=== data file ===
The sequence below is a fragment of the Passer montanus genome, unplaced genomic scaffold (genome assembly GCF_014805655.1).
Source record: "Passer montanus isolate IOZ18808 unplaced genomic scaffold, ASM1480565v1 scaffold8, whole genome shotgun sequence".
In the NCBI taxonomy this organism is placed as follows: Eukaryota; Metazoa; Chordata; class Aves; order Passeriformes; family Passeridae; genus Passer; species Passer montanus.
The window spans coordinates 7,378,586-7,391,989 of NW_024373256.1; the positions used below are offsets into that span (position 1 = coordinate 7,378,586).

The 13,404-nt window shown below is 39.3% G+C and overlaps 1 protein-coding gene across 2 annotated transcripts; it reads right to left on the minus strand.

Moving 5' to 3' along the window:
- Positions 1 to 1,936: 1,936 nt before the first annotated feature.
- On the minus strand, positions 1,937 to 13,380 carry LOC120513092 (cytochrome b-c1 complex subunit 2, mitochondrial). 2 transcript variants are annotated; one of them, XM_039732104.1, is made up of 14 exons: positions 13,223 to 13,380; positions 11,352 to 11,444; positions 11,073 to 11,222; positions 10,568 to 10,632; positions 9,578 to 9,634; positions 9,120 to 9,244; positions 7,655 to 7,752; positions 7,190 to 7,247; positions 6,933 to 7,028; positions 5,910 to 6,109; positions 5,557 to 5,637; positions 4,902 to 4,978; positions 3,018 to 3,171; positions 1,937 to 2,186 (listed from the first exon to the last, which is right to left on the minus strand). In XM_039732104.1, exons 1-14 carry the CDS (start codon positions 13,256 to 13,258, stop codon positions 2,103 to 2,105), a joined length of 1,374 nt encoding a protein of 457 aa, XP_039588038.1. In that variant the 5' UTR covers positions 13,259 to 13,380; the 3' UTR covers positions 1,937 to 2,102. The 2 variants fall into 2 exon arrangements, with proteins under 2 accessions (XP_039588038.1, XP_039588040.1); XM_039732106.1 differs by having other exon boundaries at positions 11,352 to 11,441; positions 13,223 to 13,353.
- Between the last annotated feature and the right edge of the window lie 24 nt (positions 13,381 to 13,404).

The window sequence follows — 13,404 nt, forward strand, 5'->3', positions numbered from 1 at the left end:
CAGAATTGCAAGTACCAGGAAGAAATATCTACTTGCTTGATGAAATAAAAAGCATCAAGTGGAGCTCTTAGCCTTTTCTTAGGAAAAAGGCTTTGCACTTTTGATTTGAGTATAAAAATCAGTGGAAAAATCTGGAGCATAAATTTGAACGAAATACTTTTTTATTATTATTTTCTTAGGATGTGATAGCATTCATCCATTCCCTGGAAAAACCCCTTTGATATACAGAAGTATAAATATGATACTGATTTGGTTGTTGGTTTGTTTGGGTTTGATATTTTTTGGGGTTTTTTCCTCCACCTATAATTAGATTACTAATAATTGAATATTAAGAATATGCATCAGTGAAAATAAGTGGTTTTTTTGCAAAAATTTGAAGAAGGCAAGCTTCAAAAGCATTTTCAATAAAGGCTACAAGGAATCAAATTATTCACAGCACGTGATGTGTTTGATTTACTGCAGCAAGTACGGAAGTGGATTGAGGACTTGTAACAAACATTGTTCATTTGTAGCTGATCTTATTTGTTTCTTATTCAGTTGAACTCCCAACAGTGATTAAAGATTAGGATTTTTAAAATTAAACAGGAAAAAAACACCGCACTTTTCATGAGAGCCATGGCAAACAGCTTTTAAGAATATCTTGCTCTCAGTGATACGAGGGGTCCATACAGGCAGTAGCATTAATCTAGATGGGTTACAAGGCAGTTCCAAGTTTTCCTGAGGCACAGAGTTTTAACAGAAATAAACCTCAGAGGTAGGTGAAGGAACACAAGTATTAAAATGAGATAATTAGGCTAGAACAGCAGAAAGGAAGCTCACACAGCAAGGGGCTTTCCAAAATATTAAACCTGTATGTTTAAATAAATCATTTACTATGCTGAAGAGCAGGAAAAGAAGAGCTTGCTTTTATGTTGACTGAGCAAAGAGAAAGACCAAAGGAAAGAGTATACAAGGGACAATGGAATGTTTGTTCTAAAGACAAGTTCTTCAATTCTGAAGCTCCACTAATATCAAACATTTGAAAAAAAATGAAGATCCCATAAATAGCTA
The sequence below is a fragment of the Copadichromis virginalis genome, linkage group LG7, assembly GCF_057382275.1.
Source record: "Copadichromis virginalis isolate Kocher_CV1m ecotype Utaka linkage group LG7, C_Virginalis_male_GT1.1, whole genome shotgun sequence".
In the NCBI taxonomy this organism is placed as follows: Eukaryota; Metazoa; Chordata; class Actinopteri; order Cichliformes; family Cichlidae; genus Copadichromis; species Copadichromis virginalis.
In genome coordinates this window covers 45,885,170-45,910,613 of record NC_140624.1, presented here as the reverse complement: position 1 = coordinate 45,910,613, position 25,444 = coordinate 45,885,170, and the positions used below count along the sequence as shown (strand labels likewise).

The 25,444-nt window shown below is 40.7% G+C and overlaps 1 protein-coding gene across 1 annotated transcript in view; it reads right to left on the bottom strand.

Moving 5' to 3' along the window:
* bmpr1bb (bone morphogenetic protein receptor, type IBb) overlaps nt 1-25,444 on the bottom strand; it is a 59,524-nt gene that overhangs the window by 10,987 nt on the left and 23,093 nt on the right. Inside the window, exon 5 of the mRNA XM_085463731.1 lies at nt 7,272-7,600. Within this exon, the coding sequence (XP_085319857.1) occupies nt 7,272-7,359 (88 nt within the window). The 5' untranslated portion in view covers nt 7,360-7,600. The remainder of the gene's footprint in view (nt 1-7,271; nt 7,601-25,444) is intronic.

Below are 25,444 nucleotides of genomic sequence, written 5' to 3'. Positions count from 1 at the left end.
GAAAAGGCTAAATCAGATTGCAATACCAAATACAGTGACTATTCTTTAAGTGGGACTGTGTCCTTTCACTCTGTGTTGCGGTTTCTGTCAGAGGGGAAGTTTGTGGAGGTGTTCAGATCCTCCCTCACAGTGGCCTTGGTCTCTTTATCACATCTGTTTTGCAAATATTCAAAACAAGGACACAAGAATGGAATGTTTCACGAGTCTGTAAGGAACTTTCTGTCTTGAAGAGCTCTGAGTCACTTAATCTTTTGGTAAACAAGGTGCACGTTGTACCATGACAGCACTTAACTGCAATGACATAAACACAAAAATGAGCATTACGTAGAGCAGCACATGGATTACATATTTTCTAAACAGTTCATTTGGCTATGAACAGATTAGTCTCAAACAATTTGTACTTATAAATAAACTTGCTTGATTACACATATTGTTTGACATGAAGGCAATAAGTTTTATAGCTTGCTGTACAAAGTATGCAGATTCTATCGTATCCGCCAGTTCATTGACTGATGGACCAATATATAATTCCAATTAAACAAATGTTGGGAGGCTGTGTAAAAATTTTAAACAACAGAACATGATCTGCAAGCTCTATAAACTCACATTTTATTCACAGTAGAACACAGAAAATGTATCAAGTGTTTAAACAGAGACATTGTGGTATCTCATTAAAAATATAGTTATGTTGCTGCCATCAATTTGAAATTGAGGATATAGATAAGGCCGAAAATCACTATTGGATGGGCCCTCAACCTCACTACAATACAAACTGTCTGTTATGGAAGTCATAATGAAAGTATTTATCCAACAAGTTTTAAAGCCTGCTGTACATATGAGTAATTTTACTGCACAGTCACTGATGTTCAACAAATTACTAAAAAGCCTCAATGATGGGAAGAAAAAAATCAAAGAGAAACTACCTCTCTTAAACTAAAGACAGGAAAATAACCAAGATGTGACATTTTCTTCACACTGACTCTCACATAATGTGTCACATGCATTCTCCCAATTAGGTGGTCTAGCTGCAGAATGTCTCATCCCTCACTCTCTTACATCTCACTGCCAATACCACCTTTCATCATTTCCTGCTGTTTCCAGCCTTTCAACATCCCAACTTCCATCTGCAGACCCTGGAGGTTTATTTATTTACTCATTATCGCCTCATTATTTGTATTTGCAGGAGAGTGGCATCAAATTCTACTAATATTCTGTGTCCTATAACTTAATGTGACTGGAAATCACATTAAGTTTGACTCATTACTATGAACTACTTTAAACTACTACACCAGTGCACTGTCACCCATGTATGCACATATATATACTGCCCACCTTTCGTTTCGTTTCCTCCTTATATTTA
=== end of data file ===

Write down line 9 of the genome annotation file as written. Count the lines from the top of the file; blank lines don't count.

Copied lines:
- Between the last annotated feature and the right edge of the window lie 24 nt (positions 13,381 to 13,404).